How can I select file names from a folder according to a list?

This is my problem: I use an Apollo audio interface from Universal Audio (UA). This interface has built in dsp, an I have a lot of different software emulation of famous EQ’s compressors and reverbs. From time to time UA update this software and I download a complete file of ALL the software, that runs on the interface. The only way to install the update is to run an installer that will flood my plug-ins folders with all the updated versions, which means that I to scroll through a lot of plug-ins that I doesn’t own to find the “few” that I actually own and need to use.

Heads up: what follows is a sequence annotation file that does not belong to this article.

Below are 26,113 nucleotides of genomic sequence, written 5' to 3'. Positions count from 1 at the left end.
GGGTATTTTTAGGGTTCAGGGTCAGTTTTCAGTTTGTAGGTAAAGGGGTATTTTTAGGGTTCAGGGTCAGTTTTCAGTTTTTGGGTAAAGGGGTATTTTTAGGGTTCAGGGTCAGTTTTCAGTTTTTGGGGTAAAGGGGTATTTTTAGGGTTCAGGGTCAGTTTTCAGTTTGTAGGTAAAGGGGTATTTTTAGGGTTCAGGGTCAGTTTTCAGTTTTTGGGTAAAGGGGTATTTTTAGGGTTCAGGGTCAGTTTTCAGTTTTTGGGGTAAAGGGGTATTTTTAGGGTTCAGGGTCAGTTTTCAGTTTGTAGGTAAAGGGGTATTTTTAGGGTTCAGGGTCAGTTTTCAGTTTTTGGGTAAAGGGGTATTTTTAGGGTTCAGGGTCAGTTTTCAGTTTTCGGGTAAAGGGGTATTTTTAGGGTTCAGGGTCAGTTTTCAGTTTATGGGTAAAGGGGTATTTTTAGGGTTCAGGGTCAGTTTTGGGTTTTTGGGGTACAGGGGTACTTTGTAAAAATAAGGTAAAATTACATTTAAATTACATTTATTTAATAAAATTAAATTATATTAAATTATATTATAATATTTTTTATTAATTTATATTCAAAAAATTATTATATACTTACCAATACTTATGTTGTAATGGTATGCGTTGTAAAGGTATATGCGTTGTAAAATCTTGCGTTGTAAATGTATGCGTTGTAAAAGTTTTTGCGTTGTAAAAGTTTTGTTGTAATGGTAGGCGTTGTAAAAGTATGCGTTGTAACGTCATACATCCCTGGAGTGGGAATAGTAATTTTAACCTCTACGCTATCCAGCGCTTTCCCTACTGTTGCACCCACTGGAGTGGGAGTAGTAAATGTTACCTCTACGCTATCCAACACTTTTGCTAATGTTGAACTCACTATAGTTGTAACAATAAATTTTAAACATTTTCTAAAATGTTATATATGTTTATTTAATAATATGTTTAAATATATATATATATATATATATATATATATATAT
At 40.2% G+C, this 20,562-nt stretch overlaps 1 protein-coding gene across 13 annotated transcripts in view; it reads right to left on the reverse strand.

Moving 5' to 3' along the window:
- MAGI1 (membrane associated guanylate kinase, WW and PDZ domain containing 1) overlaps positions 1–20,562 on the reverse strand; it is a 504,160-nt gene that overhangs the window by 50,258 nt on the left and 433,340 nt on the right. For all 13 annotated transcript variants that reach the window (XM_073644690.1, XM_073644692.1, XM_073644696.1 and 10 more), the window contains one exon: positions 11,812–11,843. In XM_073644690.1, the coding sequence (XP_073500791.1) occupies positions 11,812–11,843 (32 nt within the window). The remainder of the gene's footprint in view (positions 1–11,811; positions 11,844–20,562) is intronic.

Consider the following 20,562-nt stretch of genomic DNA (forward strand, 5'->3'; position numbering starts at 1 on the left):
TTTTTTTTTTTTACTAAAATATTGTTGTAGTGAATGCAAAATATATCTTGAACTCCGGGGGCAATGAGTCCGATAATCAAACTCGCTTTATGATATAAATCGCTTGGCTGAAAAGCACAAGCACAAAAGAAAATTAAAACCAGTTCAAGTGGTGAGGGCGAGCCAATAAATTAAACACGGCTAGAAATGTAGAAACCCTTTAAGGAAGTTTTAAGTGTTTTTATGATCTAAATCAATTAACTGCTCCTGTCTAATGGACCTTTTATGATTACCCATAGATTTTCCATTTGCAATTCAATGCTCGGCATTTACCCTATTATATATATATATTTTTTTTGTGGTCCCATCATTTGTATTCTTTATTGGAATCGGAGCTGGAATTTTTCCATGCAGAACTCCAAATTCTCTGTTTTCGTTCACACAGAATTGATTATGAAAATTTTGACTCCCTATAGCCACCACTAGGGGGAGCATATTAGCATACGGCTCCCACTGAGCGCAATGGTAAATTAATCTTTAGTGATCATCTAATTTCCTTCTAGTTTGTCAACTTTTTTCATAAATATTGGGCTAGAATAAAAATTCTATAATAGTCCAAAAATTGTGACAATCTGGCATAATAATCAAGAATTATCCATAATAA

So I need a way to filter the plug-ins I own. I had contact with a friendly member of another forum, who created a “solution” that unfortunately no longer works. It’s an Automator runtime - is it called that?, which first uses the Ask For Finder Item to locate the folder where all my plug-ins are stored inside, and this script is executed:



Compare list of owned component names to names of all component files downloaded
into the current directory location. Using list intersection, apply a red tag to
each owned (common) file in the directory.


zmodload zsh/mapfile

function tag_file () {
    osascript <<-AS
      use framework "Foundation"
      use AppleScript version "2.4"
      use scripting additions

      property NSURL : a reference to current application's NSURL
      property NSURLTagNamesKey : a reference to current application's NSURLTagNamesKey

      set taglist to {"${2}"}